Thousands evacuate as Storm Alberto powers toward Florida

Pablo Tucker
May 28, 2018

Ahead of the storm, Florida, Mississippi, and Alabama declared states of emergency in preparation for the worst.

It is forecasted that an area of 4 to 8 inches of rain is likely from the Florida Panhandle inland to Alabama and western Georgia, and isolated storm totals up to 12 inches are expected, posing the risk of flash flooding.

Forecasters said Alberto could bring life-threatening high water to southern coastal states when it slams an area from MS to western Georgia with up to 12 inches (30 cm) of rain and possible tornadoes.

The National Weather Service's Miami office extended its flood watch in South Florida to 6 p.m. Monday as a result of the storm.

A satellite image shows Alberto as it nears landfall on the Florida Panhandle and the Gulf Coast on Monday
View Slideshow A satellite image shows Alberto as it nears landfall on the Florida Panhandle and the Gulf Coast on Monday. NOAA STAR

After reaching the coast, the storm will bring powerful winds and heavy rains as it moves into the Tennessee Valley on Tuesday and Wednesday, the hurricane centre said.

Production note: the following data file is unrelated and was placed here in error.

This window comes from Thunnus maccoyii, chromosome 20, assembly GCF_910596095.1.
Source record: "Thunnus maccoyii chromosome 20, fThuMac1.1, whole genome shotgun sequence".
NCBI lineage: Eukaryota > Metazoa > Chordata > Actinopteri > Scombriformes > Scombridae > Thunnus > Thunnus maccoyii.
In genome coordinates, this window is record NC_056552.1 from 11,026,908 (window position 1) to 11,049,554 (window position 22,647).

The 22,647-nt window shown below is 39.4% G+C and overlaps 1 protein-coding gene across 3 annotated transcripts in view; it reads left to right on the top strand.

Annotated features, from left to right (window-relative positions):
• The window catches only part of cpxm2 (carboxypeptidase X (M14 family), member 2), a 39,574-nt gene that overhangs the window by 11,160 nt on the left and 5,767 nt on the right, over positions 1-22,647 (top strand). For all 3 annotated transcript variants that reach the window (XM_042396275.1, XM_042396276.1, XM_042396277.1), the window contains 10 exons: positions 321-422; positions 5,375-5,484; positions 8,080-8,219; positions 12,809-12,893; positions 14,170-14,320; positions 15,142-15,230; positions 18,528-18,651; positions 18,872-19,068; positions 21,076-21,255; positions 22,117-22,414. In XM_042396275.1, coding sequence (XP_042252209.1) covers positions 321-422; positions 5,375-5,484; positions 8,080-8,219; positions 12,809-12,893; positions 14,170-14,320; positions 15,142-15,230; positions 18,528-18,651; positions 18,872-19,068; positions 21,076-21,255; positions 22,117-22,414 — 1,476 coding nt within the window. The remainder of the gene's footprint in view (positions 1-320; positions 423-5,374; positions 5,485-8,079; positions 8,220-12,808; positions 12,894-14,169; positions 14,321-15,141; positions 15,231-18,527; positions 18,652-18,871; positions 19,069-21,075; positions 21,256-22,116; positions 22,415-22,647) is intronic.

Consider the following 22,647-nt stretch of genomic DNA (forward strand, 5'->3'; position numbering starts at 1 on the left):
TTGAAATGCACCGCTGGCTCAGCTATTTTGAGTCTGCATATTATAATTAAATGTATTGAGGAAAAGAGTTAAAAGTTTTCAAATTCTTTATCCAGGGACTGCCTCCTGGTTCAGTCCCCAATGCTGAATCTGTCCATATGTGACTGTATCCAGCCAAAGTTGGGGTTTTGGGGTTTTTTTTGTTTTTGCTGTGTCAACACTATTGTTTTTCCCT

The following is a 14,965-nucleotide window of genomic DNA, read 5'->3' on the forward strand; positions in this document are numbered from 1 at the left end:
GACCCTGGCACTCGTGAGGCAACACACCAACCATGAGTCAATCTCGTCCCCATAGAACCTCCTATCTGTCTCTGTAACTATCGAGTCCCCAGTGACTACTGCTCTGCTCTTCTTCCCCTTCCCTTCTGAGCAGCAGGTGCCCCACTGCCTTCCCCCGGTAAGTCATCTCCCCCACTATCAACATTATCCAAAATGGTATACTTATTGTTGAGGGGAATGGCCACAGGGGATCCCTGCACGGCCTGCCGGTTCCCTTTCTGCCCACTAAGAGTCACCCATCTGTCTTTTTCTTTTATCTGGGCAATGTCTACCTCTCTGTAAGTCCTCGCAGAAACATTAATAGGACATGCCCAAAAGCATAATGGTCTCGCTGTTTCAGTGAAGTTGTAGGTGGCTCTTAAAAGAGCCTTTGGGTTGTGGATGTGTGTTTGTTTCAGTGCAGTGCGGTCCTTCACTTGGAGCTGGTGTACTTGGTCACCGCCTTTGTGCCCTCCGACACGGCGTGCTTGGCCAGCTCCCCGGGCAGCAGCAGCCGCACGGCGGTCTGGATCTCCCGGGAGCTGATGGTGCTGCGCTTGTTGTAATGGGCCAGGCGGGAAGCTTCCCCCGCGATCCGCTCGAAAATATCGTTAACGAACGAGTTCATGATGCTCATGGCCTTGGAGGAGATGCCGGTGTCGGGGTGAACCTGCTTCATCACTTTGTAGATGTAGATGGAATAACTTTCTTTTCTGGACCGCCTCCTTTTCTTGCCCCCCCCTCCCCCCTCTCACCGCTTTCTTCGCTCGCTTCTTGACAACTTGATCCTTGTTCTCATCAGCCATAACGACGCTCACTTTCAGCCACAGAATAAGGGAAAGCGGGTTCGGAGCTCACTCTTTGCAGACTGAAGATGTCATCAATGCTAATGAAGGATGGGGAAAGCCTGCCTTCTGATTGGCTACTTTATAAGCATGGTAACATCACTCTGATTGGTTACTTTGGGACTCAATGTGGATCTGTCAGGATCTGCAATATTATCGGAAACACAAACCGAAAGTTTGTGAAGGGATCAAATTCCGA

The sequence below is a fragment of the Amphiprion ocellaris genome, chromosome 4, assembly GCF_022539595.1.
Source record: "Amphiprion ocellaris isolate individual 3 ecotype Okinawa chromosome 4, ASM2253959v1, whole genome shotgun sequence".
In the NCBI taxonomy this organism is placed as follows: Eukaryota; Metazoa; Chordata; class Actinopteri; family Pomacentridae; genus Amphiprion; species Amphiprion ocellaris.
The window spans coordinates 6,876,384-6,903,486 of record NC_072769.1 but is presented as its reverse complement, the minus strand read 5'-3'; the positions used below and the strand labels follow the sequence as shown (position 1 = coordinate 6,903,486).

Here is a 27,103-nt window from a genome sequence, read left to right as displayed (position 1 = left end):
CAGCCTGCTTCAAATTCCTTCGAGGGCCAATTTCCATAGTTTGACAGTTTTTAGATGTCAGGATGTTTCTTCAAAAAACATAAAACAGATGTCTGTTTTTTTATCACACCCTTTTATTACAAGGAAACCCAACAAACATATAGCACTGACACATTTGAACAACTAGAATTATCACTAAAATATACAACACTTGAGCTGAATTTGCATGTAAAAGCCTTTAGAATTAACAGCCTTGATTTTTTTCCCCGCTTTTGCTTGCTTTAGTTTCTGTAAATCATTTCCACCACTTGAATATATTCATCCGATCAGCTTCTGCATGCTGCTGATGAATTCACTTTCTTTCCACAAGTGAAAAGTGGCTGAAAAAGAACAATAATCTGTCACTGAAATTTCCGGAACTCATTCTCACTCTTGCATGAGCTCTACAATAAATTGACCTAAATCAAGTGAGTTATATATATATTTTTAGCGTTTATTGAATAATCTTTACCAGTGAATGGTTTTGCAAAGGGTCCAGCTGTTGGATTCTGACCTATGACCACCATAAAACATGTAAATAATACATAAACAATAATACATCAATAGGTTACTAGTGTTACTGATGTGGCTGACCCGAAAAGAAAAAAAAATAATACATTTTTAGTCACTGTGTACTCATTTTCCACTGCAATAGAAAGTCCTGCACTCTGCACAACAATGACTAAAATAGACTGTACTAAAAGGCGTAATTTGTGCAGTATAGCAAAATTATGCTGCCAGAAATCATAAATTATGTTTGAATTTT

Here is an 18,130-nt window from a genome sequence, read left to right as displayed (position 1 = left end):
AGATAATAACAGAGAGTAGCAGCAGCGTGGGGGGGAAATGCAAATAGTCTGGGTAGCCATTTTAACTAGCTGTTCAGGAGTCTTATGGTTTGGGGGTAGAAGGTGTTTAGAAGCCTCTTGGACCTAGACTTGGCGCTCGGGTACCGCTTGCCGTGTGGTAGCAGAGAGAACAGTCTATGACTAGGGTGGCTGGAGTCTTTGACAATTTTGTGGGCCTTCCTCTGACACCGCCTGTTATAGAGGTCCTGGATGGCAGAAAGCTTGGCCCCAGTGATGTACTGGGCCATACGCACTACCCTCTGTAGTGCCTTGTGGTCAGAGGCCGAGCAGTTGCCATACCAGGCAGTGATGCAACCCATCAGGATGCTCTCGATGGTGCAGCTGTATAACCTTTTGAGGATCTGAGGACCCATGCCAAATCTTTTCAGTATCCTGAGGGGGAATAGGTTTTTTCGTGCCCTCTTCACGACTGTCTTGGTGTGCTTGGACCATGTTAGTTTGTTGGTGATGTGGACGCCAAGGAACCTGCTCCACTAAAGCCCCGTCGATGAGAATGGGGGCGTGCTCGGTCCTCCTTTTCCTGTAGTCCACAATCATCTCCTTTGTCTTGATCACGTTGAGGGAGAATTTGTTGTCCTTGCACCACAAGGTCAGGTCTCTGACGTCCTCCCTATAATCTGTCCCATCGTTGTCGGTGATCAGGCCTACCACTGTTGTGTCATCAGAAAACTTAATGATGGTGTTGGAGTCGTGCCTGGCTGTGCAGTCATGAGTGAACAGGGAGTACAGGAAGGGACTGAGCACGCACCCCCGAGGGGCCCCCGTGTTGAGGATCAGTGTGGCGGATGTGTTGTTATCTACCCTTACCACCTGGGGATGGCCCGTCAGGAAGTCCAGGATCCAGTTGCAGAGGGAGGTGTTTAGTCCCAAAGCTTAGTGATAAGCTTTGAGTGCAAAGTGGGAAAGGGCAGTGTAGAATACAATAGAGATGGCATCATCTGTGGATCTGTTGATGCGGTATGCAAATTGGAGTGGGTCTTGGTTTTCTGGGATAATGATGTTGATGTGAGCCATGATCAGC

Steady weakening is expected after landfall, and Alberto is forecast to become a tropical depression Monday night or Tuesday.

Locally, the highest winds were reported at New Smyrna Beach Municipal Airport, with 35 mph wind gusts for several hours and sustained winds of 20-21 mph.

The Hurricane Center says a tropical storm warning is in effect from the Suwannee River in Florida to the Mississippi-Alabama state line. At the moment nearly all of the showers are on the east of Alberto's centre, with the heaviest rains falling across Cuba and Florida.

Janet Rhumes said her group of friends from Kansas had been planning their Memorial Day weekend on Navarre Beach since October, and no tropical storm could deter them.

Alberto is expected to hold its current strength. but very little additional strengthening is likely before coming ashore across the USA east central Gulf coast.

The system is expected to slowly intensify today and Memorial Day and will likely consolidate into a tropical storm at some point before making landfall.

Storms in the Gulf are closely watched because 5 percent of USA natural gas and 17 percent of crude-oil production comes out of the region, according to the Energy Information Administration.

"We had a band of rain this morning but due to dry air wrapping in", Pickering said, "the rain engine" was shut down.

Rick Scott issued an emergency warning early yesterday advising his fellow Floridians to prepare for torrential rain and severe flooding, reminding residents that the storm's track can change without notice.

The National Oceanic and Atmospheric Administration released its hurricane season forecast last week and it predicts 10 to 16 named storms, with five to nine hurricanes.

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